Masks are the Armageddon equivalent of Ed Hardy shirts.

CodeMaster

  • Posts: 1093
Re: Unusual client features and you
« Reply #5 on: September 19, 2016, 09:52:37 PM »
Arm's 'graphics' are limited to the familiar login screen, the infobar and the wizlist pantheon.

Really, the ascii art login screen is featured on almost every mud in existence; every client supports it as long as you're using a fixed width font.  But some clients (the aforementioned MUSHclient, Potato client, zMUD, others) take support for mud graphics to an extreme and implement FANSI (http://fansi.org).  FANSI is an attempt to bring support for BBS-like ANSI art (i.e. 256 colors and an extended character set including 'shader' characters) to MUDs and other plain text media.

For reference, you used to see ANSI art in some MS-DOS/curses login screens,





BBS door games,



and "electronic shareware catalogs" you often found packaged with games:


(who says a lady can't slay a few monsters?)

Someone went so far as to implement a mouse-driven editor for these graphics called MUSHII.  (Ever heard of a mouse-driven text editor?  You have now.)



The neat, clean-shaven man sends you a telepathic message:
     "I tried hairy...Im sorry"

CodeMaster

  • Posts: 1093
Re: Unusual client features and you
« Reply #6 on: September 23, 2016, 09:38:23 PM »
The directions command is one of my favorite commands in the game.  In combination with stop it facilitates a bit of light automation like getting from the Bazaar to the Gaj in a few keystrokes.

When I can't use the directions command I set up a series of aliases in my favorite play area that bring me to and from a nexus.  That way I'm always two commands away from being anywhere I want to be.  This also makes it easy to patrol if that's something your PC does.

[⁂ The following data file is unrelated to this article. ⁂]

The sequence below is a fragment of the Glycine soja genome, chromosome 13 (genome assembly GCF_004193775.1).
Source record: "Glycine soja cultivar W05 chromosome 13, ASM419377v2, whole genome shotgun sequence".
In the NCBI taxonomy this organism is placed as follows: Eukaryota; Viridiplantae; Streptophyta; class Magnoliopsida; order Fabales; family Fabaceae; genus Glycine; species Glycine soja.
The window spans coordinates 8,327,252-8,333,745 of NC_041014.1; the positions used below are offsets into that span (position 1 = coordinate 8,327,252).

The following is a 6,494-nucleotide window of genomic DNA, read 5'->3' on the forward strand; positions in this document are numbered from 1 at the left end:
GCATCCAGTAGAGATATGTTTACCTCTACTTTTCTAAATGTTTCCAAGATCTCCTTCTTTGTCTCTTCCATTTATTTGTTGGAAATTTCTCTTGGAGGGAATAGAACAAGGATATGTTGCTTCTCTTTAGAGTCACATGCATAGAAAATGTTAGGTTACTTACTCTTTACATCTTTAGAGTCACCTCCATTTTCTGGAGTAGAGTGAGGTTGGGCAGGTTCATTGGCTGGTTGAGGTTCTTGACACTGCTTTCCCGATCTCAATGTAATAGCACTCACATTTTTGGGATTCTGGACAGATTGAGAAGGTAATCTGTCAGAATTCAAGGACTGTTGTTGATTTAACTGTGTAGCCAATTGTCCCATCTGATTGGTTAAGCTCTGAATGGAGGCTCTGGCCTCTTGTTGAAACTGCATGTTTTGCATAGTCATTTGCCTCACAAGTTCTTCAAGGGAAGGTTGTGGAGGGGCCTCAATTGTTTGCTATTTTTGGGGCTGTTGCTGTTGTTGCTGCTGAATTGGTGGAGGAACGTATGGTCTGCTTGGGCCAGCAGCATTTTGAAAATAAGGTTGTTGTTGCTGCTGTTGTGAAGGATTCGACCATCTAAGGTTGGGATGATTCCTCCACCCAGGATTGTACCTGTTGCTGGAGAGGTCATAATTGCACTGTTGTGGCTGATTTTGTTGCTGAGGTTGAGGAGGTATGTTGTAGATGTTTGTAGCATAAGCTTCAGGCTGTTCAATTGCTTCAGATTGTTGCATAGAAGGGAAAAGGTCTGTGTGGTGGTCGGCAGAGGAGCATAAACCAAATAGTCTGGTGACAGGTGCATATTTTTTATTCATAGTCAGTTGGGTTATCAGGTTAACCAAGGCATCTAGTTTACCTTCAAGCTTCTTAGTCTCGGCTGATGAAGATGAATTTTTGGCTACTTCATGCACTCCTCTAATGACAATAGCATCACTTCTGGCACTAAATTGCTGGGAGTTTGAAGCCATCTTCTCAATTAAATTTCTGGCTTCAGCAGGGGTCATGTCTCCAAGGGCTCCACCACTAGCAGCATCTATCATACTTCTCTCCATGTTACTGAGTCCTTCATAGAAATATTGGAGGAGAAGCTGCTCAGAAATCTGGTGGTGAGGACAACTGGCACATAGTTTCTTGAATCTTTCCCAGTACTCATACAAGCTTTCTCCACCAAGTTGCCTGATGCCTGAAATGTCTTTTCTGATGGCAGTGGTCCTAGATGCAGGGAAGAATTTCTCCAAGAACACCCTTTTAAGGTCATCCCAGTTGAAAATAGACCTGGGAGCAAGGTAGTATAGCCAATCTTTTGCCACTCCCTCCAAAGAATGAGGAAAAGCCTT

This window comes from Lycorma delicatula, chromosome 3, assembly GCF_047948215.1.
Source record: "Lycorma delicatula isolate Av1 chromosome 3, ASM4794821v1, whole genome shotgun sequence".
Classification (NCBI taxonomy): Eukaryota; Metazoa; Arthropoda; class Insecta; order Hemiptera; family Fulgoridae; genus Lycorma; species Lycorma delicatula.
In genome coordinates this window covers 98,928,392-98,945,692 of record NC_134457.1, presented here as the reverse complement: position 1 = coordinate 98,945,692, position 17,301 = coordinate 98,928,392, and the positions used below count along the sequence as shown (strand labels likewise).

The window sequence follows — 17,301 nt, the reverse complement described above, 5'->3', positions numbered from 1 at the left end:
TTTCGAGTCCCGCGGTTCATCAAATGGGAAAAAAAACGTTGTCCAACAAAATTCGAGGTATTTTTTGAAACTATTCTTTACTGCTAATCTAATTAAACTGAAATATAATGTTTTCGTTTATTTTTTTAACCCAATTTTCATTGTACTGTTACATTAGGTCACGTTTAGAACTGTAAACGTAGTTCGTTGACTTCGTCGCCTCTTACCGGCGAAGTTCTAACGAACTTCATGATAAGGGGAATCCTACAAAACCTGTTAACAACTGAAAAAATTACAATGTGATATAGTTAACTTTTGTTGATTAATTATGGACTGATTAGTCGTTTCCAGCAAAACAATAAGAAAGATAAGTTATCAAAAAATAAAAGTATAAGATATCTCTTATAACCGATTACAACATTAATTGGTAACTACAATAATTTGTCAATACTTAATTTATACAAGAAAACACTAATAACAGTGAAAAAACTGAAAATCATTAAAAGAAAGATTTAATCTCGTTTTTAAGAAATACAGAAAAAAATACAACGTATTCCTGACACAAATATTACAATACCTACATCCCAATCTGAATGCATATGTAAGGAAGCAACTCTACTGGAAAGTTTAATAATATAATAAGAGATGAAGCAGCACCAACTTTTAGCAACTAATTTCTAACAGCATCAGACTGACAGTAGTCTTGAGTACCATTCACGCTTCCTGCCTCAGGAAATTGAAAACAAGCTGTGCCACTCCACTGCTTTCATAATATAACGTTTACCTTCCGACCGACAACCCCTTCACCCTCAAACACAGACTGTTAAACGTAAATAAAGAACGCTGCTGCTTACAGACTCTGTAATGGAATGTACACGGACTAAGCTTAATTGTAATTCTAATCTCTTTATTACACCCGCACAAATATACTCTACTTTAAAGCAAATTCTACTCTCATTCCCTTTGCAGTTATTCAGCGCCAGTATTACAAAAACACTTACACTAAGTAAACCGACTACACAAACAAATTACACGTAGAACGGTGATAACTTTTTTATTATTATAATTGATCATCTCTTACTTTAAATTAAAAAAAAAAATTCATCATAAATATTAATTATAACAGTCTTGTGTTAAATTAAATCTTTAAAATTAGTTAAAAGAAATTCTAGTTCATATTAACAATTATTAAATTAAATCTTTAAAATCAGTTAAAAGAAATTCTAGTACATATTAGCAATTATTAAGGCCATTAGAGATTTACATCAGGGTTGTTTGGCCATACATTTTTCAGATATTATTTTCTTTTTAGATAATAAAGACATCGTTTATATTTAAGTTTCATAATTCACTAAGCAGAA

An even more powerful feature would be the ability to 'push' commands onto a stack and then 'pop' their opposite when you want to backtrack (e.g., the opposite of north, up, and enter stall is leave, down, south).  I thought I came up with this, but in fact it's been supported off-the-shelf in some clients for a very long time.  And I probably shouldn't be surprised.

Tintin is probably the earliest example, where they're called "path commands".  Apparently the command #path map will even show you a visual representation of the path you've taken (very cool).  I imagine it might look like this:

Code: [Select]
#    o--o--o
#    |
# o--o

but maybe someone can verify.

Another early example was System 9 and Mac OS X's Rapscallion, which calls it "backtracking".  (Rapscallion is an especially interesting client -- as far as I can tell, it was one of the best full-featured MUD clients for Macs, and its official homepage was actually hosted on... GeoCities).
The neat, clean-shaven man sends you a telepathic message:
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CodeMaster

  • Posts: 1093
Re: Unusual client features and you
« Reply #7 on: September 23, 2016, 09:39:13 PM »
[Double post]
The neat, clean-shaven man sends you a telepathic message:
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CodeMaster

  • Posts: 1093
Re: Unusual client features and you
« Reply #8 on: September 29, 2016, 11:15:52 PM »
One feature that I'm surprised to see in a lot of MUD clients today is the out-of-band 'chat'. You might think of this as a peer to peer IRC client that inlines with the text scroll of whatever game you're playing, and it happens without any reliance on the MUD(s) you're playing.